But what role do marine sponges play in this scenario? Well, some sponge-associated bacteria act as a shield for the sponge. These bacteria produce antibiotics that kill pathogens that could injure the sponge. Maybe the bacteria that live within sponges can also help us fight antibiotic-resistant bacteria! First, scientists need to do experiments to find out if these antimicrobial substances are safe for humans and effective against human pathogens. After a bunch of experiments and hard work, these substances could become new antibiotics that could be used in patients (Figure 2).

Figure 2 - Some substances produced by sponge-associated bacteria can kill pathogens.
  • Figure 2 - Some substances produced by sponge-associated bacteria can kill pathogens.
  • To test if a sponge bacterium has antibiotic potential, a bacterial pathogen is spread all over a dish containing a growth substance, and the sponge bacteria are placed in the middle. If a halo forms around the sponge bacteria, it means that those bacteria stopped the growth of the pathogen. In the image, you can see the marine sponge bacteria Bacillus pumilus in the middle, surrounded by a halo with the human pathogen Staphylococcus aureus around it. Therefore, Bacillus pumilus isolated from sponges has the potential to kill this pathogen.

How Do Bacteria Help to Treat Contaminated Places?

With the help of their microbiota, sponges can survive in contaminated places. Since these animals cannot move and they must filter their food out of the water, toxic substances present in the water, like oil, can be taken up and retained in a sponge’s body, affecting its health and even causing death. But how does the microbiota help sponges survive in contaminated places? To preserve the sponge, microbiota bacteria can produce substances called biosurfactants, which can transform toxic substances like oil into non-toxic ones. Some biosurfactants enable the bacteria that make them to use oil as a food source, which eliminates the oil from the sponge and helps the sponge to survive in oil-contaminated environments [4].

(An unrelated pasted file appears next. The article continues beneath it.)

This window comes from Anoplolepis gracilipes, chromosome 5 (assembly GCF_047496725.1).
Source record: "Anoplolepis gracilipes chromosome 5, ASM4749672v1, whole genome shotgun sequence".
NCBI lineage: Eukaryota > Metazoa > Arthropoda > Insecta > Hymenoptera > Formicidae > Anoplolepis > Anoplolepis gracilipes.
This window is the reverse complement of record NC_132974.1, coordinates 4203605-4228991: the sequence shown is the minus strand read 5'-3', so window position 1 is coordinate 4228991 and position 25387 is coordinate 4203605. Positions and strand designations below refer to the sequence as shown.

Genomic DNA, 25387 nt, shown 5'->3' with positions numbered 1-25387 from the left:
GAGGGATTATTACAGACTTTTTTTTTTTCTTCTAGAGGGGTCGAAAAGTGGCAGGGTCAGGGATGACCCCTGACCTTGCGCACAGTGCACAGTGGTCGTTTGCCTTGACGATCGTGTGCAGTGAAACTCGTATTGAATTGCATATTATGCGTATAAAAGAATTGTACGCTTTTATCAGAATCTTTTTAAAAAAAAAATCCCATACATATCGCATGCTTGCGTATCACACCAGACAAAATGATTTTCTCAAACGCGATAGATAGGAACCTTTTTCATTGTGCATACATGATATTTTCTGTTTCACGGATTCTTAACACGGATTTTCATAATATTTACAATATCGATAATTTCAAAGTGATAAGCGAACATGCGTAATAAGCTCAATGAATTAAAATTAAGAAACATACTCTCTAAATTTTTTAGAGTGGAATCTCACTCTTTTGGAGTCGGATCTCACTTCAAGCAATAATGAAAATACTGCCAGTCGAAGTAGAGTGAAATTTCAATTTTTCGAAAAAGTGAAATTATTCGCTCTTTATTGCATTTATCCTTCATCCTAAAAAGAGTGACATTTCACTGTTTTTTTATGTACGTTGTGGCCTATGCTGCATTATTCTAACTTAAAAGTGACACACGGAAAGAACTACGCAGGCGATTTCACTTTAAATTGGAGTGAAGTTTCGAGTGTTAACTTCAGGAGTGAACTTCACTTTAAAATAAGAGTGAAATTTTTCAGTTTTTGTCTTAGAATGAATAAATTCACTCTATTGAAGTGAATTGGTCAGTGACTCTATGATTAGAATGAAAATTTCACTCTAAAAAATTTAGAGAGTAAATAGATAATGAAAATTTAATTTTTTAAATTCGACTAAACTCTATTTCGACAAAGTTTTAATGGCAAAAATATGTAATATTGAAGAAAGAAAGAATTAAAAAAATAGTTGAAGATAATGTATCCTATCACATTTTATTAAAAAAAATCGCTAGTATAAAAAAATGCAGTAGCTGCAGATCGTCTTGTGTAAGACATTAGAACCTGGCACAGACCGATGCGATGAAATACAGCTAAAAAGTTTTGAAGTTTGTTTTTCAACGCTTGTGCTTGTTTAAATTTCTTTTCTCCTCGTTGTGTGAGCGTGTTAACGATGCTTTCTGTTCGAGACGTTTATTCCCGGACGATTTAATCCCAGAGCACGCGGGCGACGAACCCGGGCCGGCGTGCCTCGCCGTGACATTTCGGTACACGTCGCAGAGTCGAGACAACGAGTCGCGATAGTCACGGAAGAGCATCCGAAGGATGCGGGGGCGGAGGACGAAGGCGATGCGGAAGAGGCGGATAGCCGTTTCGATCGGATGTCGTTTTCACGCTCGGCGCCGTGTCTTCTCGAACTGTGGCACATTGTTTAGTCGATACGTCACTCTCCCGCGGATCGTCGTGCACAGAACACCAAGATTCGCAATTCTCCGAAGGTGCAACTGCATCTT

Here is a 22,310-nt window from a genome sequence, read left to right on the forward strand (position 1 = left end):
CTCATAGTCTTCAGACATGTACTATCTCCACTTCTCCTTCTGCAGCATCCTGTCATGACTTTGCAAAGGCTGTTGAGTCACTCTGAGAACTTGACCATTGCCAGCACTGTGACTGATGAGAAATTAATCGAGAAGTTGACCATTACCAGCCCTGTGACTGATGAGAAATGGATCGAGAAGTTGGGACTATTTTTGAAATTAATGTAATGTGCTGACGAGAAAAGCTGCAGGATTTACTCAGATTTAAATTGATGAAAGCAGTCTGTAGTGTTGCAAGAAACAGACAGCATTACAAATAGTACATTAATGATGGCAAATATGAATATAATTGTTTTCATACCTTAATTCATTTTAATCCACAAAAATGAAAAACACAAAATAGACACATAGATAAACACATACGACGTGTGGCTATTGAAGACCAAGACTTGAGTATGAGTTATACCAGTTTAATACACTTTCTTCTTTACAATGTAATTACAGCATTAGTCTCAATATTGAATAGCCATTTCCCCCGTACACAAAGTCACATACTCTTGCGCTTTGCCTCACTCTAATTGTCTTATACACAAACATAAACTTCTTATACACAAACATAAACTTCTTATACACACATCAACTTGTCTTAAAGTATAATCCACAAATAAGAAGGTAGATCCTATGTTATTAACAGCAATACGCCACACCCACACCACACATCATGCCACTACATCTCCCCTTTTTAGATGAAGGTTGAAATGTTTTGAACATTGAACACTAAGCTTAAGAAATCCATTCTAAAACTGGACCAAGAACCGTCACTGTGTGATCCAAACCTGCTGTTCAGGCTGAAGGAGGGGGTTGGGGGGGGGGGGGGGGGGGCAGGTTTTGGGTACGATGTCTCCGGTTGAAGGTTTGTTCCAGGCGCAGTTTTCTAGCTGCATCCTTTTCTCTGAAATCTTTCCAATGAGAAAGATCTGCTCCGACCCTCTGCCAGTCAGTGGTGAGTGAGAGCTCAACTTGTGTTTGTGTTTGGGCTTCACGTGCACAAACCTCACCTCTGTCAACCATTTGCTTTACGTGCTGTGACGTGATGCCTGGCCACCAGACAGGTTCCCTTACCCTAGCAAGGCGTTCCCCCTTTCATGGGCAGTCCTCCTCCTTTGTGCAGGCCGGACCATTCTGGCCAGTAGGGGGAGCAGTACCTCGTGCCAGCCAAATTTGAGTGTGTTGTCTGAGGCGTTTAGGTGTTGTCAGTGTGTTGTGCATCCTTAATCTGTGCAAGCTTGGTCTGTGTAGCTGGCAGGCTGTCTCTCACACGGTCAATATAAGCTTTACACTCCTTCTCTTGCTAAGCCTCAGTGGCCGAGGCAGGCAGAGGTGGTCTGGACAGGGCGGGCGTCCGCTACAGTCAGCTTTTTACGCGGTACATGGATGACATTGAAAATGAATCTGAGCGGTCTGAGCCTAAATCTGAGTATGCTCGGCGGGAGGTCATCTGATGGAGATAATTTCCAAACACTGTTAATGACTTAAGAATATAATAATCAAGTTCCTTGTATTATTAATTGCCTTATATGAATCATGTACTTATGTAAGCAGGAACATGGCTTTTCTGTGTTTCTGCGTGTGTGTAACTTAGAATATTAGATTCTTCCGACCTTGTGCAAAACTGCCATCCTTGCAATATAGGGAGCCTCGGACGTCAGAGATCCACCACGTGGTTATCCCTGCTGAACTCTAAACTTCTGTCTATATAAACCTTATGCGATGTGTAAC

To understand how biosurfactants work, first we need to talk about surfactants in general. You may have observed that oil and water do not mix. So how can the grease on dishes be removed? Simple! We use detergents. Detergents have surfactants as an ingredient. Surfactants are molecules that can mix oil with water. Biosurfactants are natural surfactants produced by living things, including microorganisms.

In addition to protecting the health of marine sponges, maybe biosurfactants from sponge bacteria could be used by scientists to clean up the petroleum often found in natural environments. Petroleum is an important oil used as fuel for ships, planes, and vehicles. This oil leaks into the water very frequently and causes severe damage to marine ecosystems. Humans have developed various technologies to decontaminate those waters, but unfortunately these processes take too much time.

But there is hope! Some bacteria in petroleum-contaminated waters can break down petroleum, but only at a very slow pace. That is because petroleum does not mix with water, so the microorganisms cannot reach it to break it down. Scientists discovered that if they put some biosurfactant from bacteria in oil-contaminated waters, the process of oil breakdown becomes faster (Figure 3). Biosurfactants help to spread the petroleum out in the water, making it more available for microbes. To do this, researchers take a little piece of a marine sponge and isolate the bacteria from it. They then cultivate these bacteria and purify the biosurfactant that they produce. When they have enough biosurfactant, scientists can use it to help contaminated environments recover from pollution. Processes like this one, which use microorganisms to reduce or remove substances that contaminate the environment, are called bioremediation. Biosurfactants have several advantages over other surfactants, including low toxicity and the ability to be naturally broken down by microorganisms in the water.